Because I Could Not Stop For Death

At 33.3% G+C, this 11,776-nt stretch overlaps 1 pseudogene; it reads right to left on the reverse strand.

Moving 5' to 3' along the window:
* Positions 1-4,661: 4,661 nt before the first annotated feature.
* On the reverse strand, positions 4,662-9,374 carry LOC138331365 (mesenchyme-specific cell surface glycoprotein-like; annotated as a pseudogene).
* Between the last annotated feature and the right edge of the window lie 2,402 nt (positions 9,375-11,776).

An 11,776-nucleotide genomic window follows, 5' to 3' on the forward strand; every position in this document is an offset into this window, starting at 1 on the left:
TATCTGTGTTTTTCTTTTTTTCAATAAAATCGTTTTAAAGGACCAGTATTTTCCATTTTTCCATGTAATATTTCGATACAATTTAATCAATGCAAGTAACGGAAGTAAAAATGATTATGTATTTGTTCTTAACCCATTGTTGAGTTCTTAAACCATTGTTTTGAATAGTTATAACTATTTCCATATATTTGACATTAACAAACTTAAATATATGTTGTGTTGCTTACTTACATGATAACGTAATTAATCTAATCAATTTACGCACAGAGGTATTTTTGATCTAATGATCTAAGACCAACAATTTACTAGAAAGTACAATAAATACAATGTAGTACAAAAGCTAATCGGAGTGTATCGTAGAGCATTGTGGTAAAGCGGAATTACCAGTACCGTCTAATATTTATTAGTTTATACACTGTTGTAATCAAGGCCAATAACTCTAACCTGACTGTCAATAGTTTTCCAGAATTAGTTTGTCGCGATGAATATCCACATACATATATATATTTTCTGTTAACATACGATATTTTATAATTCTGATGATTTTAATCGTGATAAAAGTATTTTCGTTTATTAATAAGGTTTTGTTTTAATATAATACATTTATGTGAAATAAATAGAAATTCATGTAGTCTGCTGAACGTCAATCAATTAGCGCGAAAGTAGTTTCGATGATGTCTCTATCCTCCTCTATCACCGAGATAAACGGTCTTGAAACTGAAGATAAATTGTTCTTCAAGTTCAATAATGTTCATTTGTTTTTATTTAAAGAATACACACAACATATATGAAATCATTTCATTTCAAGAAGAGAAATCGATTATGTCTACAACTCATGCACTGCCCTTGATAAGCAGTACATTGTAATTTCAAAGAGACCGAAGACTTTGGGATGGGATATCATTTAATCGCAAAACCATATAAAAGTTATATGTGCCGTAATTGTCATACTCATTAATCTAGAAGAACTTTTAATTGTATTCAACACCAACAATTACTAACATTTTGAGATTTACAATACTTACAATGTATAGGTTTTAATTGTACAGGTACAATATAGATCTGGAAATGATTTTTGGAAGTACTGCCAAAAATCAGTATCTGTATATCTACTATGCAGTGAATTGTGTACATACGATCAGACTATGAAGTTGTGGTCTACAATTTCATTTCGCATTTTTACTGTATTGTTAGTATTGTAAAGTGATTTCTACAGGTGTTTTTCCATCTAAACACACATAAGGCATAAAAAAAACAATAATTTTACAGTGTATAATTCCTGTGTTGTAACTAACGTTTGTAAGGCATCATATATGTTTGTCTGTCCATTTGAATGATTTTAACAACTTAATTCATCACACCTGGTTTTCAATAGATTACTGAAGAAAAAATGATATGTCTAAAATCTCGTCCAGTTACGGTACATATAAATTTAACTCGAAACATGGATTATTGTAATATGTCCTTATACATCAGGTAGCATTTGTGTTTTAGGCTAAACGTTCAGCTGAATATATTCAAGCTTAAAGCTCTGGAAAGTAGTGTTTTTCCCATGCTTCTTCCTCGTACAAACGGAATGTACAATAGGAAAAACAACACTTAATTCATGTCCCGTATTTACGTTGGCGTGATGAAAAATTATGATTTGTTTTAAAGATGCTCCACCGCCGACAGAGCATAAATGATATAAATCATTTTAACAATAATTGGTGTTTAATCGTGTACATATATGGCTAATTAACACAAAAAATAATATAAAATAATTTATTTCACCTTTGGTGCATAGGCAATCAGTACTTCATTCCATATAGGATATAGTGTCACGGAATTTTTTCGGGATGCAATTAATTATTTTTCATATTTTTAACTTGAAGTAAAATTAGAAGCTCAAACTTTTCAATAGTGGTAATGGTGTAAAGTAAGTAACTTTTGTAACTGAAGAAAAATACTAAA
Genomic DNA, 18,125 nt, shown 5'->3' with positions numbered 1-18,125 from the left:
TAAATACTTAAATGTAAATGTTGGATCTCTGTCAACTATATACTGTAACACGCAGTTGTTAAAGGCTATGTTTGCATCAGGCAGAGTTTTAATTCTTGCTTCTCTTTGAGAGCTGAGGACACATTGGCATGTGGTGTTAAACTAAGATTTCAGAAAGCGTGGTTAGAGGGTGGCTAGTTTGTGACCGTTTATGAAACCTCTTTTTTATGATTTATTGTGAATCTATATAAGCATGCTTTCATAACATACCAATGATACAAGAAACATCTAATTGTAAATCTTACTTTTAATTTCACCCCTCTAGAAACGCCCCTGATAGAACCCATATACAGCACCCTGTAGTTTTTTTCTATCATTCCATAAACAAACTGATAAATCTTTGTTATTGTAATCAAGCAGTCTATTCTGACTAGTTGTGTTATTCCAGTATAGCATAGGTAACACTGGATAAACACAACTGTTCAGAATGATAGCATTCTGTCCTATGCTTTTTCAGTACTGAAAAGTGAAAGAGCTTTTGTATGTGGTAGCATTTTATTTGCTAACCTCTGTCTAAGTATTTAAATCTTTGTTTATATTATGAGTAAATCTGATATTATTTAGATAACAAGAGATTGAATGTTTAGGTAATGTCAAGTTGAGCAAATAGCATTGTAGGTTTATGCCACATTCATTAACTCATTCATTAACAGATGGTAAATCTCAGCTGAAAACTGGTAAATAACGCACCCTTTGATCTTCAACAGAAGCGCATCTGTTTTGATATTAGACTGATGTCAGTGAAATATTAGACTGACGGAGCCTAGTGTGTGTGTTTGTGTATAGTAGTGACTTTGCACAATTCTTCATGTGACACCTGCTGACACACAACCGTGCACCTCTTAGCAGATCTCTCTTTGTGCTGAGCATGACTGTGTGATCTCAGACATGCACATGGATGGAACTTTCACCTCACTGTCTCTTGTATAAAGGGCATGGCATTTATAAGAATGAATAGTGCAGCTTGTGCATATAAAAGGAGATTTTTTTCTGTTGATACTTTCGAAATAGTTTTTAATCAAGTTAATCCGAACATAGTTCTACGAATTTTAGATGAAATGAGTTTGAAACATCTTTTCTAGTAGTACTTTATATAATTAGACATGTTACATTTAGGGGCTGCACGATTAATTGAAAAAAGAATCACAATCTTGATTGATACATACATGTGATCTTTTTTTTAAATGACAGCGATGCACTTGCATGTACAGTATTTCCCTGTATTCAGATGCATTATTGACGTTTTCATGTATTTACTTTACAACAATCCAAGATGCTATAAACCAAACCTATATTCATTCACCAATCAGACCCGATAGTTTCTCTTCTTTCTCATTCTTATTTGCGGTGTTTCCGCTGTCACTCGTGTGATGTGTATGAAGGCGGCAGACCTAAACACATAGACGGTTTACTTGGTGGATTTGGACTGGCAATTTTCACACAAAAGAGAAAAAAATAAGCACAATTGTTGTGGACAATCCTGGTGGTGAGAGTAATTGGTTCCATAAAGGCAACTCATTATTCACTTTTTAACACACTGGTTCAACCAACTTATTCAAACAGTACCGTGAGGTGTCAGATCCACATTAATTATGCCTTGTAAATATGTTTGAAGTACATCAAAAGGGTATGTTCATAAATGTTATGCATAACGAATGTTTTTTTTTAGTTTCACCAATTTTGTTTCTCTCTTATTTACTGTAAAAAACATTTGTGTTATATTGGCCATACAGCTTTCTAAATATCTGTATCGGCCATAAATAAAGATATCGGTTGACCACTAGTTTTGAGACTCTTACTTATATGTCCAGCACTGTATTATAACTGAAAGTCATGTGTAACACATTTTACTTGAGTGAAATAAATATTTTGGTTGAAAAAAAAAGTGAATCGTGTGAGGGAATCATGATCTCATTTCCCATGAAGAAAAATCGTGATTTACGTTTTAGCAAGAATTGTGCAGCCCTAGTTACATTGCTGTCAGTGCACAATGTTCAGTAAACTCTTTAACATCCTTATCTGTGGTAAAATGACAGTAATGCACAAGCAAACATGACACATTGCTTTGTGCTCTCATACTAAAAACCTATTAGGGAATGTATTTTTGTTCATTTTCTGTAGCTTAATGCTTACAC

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Because I Could Not Stop For Death By Emily Dickinson One of Emily Dickinson’s most famous poems is “Because I Could Not Stop For Death”. Dickinson wrote this poem with such ambiguity that spiritual people, as well as people who are not, are able to relate to the poem. “Because I Could Not Stop for Death” is the opening line which tells the reader that they need to be paying attention and that the author is not ready to die. In the next line, “He kindly stopped for me,” Dickinson tells the reader how death will come on its own time but is always ready. The word “kindly” is odd when used in conjunction with death. This gives us the image of a quiet and peaceful passing. In the third line, we see that Death has picked her up in a carriage which symbolizes transferring a corpse to its grave site. The carriage also represents something on a larger scale - life’s journey and her ascension to heaven. The first stanza ends with the short line, “and immortality,” which means that they are most likely thinking about living forever in Heaven. This solidifies the point that she has passed. The second stanza starts with “We slowly drove—He knew no haste.” This tells the reader how death is slowly taking her like a carriage in a funeral procession where the hearse travels slowly. This line is ambiguous as well. Death takes his time as she reviews her memories. This slow drive also represents her slow ascension to heaven. The next two lines, “And I had put away My Labor and my leisure too,” tell us that since she is dead she no longer has any duties. She accepts her death, so she “put away” her labor and leisure. This stanza ends with, “In his civility.” This last line tells us that she is alone and her only company is Death and he is giving her a personal escort to eternal life. In the third stanza, the lines, “We passed the school, where children strove at
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